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If Richard Posner did not invent the term “efficient breach,” he at least was its most aggressive marketer. I confess that nowadays I do not find the concept particularly useful, but that does not detract from its value. It was a catalyst, forcing scholars to consider the economic function of contract remedies. Any assessment of Judge Posner’s contracts jurisprudence must acknowledge that contribution.

In this paper, I will consider three of his opinions that appear with some regularity in contracts casebooks – Northern Indiana Public Service Company v. Carbon County Coal Company, Empire Gas v. American Bakeries, and Lake River v. Carborundum. To anticipate my conclusions, in the first I find his analysis and conclusions to be right (with one tiny quibble). In the second, I find his conclusion on liability correct, given the statute. I believe he could have been more aggressive on the remedy issue. Still, I cannot conclude that he was wrong. On the third, I conclude that he got the outcome wrong and made a number of other errors along the way.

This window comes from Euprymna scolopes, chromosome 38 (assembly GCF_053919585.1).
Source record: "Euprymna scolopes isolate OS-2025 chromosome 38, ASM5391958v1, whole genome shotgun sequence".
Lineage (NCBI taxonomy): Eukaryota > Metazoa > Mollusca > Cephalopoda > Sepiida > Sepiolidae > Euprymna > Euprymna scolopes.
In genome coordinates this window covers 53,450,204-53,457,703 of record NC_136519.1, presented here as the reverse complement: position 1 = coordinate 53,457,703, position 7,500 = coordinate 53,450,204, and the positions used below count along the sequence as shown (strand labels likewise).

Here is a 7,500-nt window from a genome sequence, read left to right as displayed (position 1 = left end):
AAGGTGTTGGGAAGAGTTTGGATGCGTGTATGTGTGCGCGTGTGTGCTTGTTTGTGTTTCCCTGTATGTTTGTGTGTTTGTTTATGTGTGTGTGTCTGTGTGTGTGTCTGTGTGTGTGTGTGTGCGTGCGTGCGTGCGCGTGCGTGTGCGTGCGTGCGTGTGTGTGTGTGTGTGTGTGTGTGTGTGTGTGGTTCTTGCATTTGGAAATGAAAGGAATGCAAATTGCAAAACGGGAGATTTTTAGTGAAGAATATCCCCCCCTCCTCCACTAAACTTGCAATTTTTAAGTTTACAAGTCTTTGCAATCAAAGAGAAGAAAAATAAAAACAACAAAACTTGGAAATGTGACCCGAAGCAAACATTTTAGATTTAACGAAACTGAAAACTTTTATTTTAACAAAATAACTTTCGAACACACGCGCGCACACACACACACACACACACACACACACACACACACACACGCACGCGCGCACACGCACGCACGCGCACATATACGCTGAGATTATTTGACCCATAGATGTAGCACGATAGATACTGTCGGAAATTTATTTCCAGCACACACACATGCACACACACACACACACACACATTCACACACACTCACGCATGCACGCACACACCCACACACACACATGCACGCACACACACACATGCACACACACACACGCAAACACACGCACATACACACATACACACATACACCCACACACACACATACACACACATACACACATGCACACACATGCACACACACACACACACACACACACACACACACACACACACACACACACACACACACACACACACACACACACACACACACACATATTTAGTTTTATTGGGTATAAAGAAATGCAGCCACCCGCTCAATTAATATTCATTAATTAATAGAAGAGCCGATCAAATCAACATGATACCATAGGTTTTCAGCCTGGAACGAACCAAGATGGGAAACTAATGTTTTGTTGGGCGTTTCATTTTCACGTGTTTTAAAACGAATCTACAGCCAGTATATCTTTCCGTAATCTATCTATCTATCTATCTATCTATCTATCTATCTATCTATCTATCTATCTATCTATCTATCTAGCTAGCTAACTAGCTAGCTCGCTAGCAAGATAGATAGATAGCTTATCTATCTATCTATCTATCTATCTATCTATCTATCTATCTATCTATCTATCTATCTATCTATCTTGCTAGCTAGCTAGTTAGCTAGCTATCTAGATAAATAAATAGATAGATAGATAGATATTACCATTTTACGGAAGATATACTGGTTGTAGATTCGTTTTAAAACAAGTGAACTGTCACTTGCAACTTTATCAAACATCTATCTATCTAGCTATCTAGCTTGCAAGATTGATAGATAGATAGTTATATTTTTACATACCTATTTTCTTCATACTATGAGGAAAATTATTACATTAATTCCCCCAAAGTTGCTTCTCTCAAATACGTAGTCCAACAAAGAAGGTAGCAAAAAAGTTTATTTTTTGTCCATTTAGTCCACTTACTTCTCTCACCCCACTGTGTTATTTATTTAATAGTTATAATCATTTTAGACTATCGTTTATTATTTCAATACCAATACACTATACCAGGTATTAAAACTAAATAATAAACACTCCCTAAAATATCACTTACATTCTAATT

Contracts | Law


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